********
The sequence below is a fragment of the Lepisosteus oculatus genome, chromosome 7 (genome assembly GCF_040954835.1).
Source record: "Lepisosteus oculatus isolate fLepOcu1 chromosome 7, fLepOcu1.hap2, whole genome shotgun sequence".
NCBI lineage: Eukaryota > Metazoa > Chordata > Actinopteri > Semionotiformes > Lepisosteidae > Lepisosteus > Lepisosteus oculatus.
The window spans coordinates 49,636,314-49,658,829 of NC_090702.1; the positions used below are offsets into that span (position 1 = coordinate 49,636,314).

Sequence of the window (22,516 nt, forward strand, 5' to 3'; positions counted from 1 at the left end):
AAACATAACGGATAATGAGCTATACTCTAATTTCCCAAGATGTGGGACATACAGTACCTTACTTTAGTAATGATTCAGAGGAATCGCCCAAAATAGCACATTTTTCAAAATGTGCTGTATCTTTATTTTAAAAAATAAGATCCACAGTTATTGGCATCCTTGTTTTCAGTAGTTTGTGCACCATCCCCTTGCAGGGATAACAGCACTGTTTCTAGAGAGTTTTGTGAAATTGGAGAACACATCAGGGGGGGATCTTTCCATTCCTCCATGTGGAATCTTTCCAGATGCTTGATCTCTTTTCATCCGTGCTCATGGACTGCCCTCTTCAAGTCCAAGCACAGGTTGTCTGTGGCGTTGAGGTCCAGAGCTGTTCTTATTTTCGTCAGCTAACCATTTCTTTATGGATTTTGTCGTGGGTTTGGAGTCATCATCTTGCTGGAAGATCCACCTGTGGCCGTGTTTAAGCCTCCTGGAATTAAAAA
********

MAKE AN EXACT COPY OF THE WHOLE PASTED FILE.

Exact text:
The sequence below is a fragment of the Lepisosteus oculatus genome, chromosome 7 (genome assembly GCF_040954835.1).
Source record: "Lepisosteus oculatus isolate fLepOcu1 chromosome 7, fLepOcu1.hap2, whole genome shotgun sequence".
NCBI lineage: Eukaryota > Metazoa > Chordata > Actinopteri > Semionotiformes > Lepisosteidae > Lepisosteus > Lepisosteus oculatus.
The window spans coordinates 49,636,314-49,658,829 of NC_090702.1; the positions used below are offsets into that span (position 1 = coordinate 49,636,314).

Sequence of the window (22,516 nt, forward strand, 5' to 3'; positions counted from 1 at the left end):
AAACATAACGGATAATGAGCTATACTCTAATTTCCCAAGATGTGGGACATACAGTACCTTACTTTAGTAATGATTCAGAGGAATCGCCCAAAATAGCACATTTTTCAAAATGTGCTGTATCTTTATTTTAAAAAATAAGATCCACAGTTATTGGCATCCTTGTTTTCAGTAGTTTGTGCACCATCCCCTTGCAGGGATAACAGCACTGTTTCTAGAGAGTTTTGTGAAATTGGAGAACACATCAGGGGGGGATCTTTCCATTCCTCCATGTGGAATCTTTCCAGATGCTTGATCTCTTTTCATCCGTGCTCATGGACTGCCCTCTTCAAGTCCAAGCACAGGTTGTCTGTGGCGTTGAGGTCCAGAGCTGTTCTTATTTTCGTCAGCTAACCATTTCTTTATGGATTTTGTCGTGGGTTTGGAGTCATCATCTTGCTGGAAGATCCACCTGTGGCCGTGTTTAAGCCTCCTGGAATTAAAAA